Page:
The French capital is also out and about this month via the annual Paris Garden Festival – a four-week celebration of open spaces such as the Parc Georges-Brassens (in the 15th arrondissement) and the Parc de Bercy (in the 12th) that involves concerts, gardening workshops and guided tours (further details via en.parisinfo.com/paris-show-exhibition/134969/paris-garden-festival). And Spain will bask in the yearly glow of harvest season in its vineyards – your particular preference for sherry or wine being, maybe, the deciding factor between a weekend at the Wine Harvest Festival in Jerez (be quick, it’s on until September 16; jerez.es) or the Rioja Wine Harvest Festival (September 15-22; logrono.es), which takes place in the provincial capital, Logrono.
Of course, September also extends its handshake to the UK, with significant happenings being held across the country. This weekend sees the eighth edition of the Yorkshire Wolds Walking and Outdoors Festival slip on its hiking boots (September 8-16; visithullandeastyorkshire.com/yorkshire-wolds/wolds-walking-festival.aspx) – while, a week from now, Liverpool Food and Drink Festival (September 15-16; septemberliverpoolfoodanddrinkfestival.co.uk) will bring show kitchens and chefs such as Raymond Blanc to Sefton Park. This theme also extends north. The third Findhorn Bay Festival will bring drama, art and music to the Scottish coastline due east of Inverness at month’s end (September 26-October 1; findhornbayfestival.com).
Clear proof that Wordsworth was onto something (“Clear, loud, and lively is the din, from social warblers gathering in, their harvest of sweet lays…”)? If not, perhaps one of the five possible holidays below will convince you of September’s joys. Don’t delay…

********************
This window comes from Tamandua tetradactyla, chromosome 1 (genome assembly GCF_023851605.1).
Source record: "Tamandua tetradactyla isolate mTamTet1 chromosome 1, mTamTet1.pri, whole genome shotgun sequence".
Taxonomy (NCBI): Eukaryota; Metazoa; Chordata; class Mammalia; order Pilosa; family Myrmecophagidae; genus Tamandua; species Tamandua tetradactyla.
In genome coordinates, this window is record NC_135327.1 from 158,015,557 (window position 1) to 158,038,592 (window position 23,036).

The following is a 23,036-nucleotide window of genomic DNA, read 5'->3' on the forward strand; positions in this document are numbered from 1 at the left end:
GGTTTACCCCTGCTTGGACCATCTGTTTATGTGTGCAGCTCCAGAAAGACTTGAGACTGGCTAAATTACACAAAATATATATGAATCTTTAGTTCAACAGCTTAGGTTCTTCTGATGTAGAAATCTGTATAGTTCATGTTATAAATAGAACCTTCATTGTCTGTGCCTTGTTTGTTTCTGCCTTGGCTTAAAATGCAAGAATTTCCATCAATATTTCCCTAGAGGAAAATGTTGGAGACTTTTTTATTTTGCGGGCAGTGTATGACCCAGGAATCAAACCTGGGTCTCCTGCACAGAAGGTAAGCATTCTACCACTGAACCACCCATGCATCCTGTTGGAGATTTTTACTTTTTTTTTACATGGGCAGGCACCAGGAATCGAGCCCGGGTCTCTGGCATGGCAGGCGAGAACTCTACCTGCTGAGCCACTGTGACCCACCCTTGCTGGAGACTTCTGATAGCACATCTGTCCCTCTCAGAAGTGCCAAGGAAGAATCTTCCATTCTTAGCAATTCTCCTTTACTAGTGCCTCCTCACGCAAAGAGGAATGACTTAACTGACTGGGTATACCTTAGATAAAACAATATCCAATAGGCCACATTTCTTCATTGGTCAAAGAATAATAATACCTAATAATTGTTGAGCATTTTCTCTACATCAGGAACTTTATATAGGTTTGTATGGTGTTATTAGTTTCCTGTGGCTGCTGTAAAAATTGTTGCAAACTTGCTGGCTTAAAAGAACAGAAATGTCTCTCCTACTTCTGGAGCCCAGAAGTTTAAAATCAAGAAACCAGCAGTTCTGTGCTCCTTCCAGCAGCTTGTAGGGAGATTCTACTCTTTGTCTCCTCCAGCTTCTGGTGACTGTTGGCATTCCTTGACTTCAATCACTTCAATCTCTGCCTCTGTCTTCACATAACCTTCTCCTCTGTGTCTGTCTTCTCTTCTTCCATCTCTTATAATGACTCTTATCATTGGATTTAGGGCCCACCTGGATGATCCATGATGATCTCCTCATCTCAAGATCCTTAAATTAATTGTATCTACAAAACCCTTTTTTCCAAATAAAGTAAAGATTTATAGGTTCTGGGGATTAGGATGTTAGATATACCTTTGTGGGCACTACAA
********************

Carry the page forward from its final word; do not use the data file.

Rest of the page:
The European beach break: Crete
Greece’s southernmost major island (assuming you don’t consider little Gavdos, Greece’s actual southernmost island, to be “major”) is a certain option for September sunshine, shimmering in 28°C in heat. A seven-night break at the four-star Blue Palace Resort, near Elounda, flying from Gatwick on September 22, costs from £1,651 a head, including breakfast, through Sovereign Luxury Travel (01293 839473; sovereign.com).
The Caribbean beach break: Aruba
September is the most perilous month in Atlantic Hurricane Season (June-November), but that does not mean holidays to the region are impossible. Aruba, which, pitched so far west that it lies north of Venezuela, is (almost) immune to the winds. A seven-night all-inclusive stay at the four-star Barcelo Aruba, flying from Heathrow on September 22, starts at £1,859 per person via Tropical Sky (01342 886 139; tropicalsky.co.uk).
The American road trip: New England
There are six states to New England (Massachusetts, Rhode Island, Connecticut, New Hampshire, Vermont and Maine), and each does a slightly different take on autumn – with the latter providing the wildest, most forest-clad version. America As You Like It (020 8742 8299; americaasyoulikeit.com) offers the full picture with its 14-night “Complete New England” road trip – from £1,379 a head, with flights and car rental.
The Australian road trip: Queensland
The last traces of the Australian winter are likely to be present is you try to tackle the Great Ocean Road in September, but there should be no such concerns if you head up the east coast and explore Queensland (Brisbane floats at around 24°C in the ninth month). Wexas (020 7590 0634; wexas.com) sells a 14-day “Southern Queensland Self-Drive” which dissects the state in detail – from £2,495 a head, with flights and car.
The city break: Lisbon
Portugal’s capital provides a little of everything – great bars and restaurants, visible history (the Castelo de Sao Jorge rears on a bluff above the centre), near-at-hand beaches a train hop away in Cascais – and temperatures of 24°C in September. A three-night stay at the five-star Hotel Bairro Alto (in said cool district) starts at £849 a head, with flights and transfers, with Kirker Holidays (020 7593 1899; kirkerholidays.com).